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  • Writer's pictureAshley Hommersom

The Invisibility of Mothers


As the leaves change colour, and the cold starts to set in, I realise that May is again upon us. Mother’s Day is just around the corner. A day ever-present on the commercial and marketing calendar, with seemingly every retail outlet going into overdrive with their loved-up images and advertisements of mothers being loved and adored by children, families and, seemingly, society as a whole. It is endearing, maybe because it is so infrequent that mothers are the focus of our attention in this way, but for the very same reason, it also has a sense of disingenuousness about it. These images lead us to believe that mothers are continuously valued and celebrated and that they are always happy, joyful, loving, nurturing, and safe well put together women, who are the cornerstone of our society. Whilst aspects of this are true, at least in my opinion, the oversimplification and depiction of the ‘perfect mother’ is frequently hurtful and harmful for many.

 

I would like to note that throughout his piece I refer to women and mothers, which encompasses cis women as well as all people who identify as female. The identity of ‘mother’ is separate from the role of ‘mothering’ (the act of caring for and nurturing another) which can be done by a person other than a mother (biological or not and female or not).

 

As I continue to sharpen my therapeutic lens to focus more on mothers, the experience of motherhood, and how society shapes expectations and identities, it has become glaringly obvious how much we actually tend to make mothers and mother-figures, along with their varied and diverse experiences, invisible.

 

We live in a society where women are expected to want to have children, and to have children ‘at the right time’ (too young and you’re reckless and immature, too old and you’re being selfish). Yet, we also value and prioritise female empowerment, girl-bosses, and individual success and achievement; and still judge women when they choose not to become mothers, questioning their personal values, ‘womanly qualities’, and role in our society. We want women to step into their power, but simultaneously demand they self-erase by becoming all-sacrificing mothers, destined to be pushed to the periphery of social worth and value, invisible. How far have we really come from the historic policies that inhibited married women from working outside of the home for a wage, pre-emptively assuming they will then be of no further use to the economic growth of the country when they inevitably have children?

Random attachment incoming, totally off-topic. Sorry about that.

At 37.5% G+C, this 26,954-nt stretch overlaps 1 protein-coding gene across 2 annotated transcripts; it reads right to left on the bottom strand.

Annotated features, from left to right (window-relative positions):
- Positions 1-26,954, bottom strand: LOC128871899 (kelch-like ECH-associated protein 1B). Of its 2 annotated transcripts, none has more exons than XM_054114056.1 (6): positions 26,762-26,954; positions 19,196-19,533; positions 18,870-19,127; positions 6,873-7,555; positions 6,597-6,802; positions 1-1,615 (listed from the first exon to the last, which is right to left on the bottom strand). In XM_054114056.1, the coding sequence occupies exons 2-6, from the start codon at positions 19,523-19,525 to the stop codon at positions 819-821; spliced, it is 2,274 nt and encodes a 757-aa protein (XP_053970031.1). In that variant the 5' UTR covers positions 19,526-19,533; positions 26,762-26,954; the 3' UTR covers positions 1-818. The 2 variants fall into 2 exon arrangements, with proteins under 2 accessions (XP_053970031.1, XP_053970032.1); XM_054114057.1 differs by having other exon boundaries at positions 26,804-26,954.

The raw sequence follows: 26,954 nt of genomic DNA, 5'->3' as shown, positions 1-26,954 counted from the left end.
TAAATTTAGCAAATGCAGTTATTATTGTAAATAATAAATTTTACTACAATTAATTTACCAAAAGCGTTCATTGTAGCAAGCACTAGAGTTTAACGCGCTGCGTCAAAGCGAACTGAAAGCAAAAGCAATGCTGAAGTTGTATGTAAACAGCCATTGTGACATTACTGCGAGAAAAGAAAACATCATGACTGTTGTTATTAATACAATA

The making invisible of mothers is a cultural doing, and starts from a young age. We socialise our girls into being a ‘good girl’, which is synonymous with not making a fuss, being cooperative, not having or displaying big and uncomfortable feelings, not having or voicing wants or needs of their own, and making sure everyone else is happy and tended to, to the sacrifice of self. This is then perpetuated by the messages that we spread in popular and social media about the ‘good mother’ who is always happy, fulfilled, and does and is everything for her children. We see mothers only as important when it relates to or impacts how they are raising their children (think of the mother-blaming culture). Academic literature on early childhood is filled with the roles that mothers can and ought to play, in relation to their children, but there is a noticeable scarcity in the academic literature about the study of motherhood, maternal identity, and wellbeing (again, perinatal/maternal mental health is often pitched as something that needs to be prioritised because of how it impacts children, not because mothers are worthy humans in and of themselves, and deserving of good mental health as individuals).

 

If you are a mother who has given birth yourself, you might recall the experience of antenatal care, which focused on you (albeit, positioned as the all-important host for your growing baby), and medical professionals were concerned and interested in how you were doing. However, the moment you embark on the birthing journey, your wants and needs can disappear into the background, and it becomes all about the baby. All too often I have heard stories of traumatic births being minimised and silenced with “at least you have a healthy baby”, as if the woman’s experience does not even feature.

 

We continue to make mothers invisible in the early days, weeks, and months, by asking new mums “how is the baby?” instead of “how are you?”. We perpetuate this invisibility when we discount a mum’s need for rest, recovery, nourishment, and support, and instead expect her to be a good host to visitors, and bounce back to her usual self and pre-pregnancy body, as quickly as possible, repulsed by any lasting trace of pregnancy on the female form.

 

Invisibility of mothers has gone to the extreme where we expect, sometimes even demand, women to engage in intensive mothering practices like they don’t work, and work like they don’t mother. In certain sectors, women have even become accustomed to hiding the fact that they are mothers from their employers and colleagues. We expect mothers to do it all, perfectly, but without any village, social infrastructure, or support to speak of.